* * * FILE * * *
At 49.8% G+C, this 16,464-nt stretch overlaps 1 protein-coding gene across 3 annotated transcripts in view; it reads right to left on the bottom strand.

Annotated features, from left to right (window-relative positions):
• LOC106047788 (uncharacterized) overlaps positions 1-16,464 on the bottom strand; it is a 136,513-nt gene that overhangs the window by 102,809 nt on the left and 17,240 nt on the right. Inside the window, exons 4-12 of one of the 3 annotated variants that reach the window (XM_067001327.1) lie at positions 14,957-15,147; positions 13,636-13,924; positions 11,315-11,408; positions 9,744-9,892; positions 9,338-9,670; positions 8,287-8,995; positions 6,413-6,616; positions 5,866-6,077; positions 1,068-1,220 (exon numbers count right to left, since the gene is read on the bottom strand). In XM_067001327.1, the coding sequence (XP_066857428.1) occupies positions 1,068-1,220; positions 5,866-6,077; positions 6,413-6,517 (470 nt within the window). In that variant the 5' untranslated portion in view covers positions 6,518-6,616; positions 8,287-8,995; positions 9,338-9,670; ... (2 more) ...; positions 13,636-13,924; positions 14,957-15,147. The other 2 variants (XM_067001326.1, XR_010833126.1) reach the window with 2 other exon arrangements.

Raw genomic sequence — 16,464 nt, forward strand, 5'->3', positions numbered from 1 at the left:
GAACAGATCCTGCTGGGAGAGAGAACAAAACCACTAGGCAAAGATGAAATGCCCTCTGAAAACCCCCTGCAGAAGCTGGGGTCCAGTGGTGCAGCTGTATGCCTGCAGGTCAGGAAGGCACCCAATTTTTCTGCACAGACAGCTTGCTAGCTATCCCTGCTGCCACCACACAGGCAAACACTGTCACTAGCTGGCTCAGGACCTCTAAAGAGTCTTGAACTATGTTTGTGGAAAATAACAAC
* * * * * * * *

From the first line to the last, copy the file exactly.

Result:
At 49.8% G+C, this 16,464-nt stretch overlaps 1 protein-coding gene across 3 annotated transcripts in view; it reads right to left on the bottom strand.

Annotated features, from left to right (window-relative positions):
• LOC106047788 (uncharacterized) overlaps positions 1-16,464 on the bottom strand; it is a 136,513-nt gene that overhangs the window by 102,809 nt on the left and 17,240 nt on the right. Inside the window, exons 4-12 of one of the 3 annotated variants that reach the window (XM_067001327.1) lie at positions 14,957-15,147; positions 13,636-13,924; positions 11,315-11,408; positions 9,744-9,892; positions 9,338-9,670; positions 8,287-8,995; positions 6,413-6,616; positions 5,866-6,077; positions 1,068-1,220 (exon numbers count right to left, since the gene is read on the bottom strand). In XM_067001327.1, the coding sequence (XP_066857428.1) occupies positions 1,068-1,220; positions 5,866-6,077; positions 6,413-6,517 (470 nt within the window). In that variant the 5' untranslated portion in view covers positions 6,518-6,616; positions 8,287-8,995; positions 9,338-9,670; ... (2 more) ...; positions 13,636-13,924; positions 14,957-15,147. The other 2 variants (XM_067001326.1, XR_010833126.1) reach the window with 2 other exon arrangements.

Raw genomic sequence — 16,464 nt, forward strand, 5'->3', positions numbered from 1 at the left:
GAACAGATCCTGCTGGGAGAGAGAACAAAACCACTAGGCAAAGATGAAATGCCCTCTGAAAACCCCCTGCAGAAGCTGGGGTCCAGTGGTGCAGCTGTATGCCTGCAGGTCAGGAAGGCACCCAATTTTTCTGCACAGACAGCTTGCTAGCTATCCCTGCTGCCACCACACAGGCAAACACTGTCACTAGCTGGCTCAGGACCTCTAAAGAGTCTTGAACTATGTTTGTGGAAAATAACAAC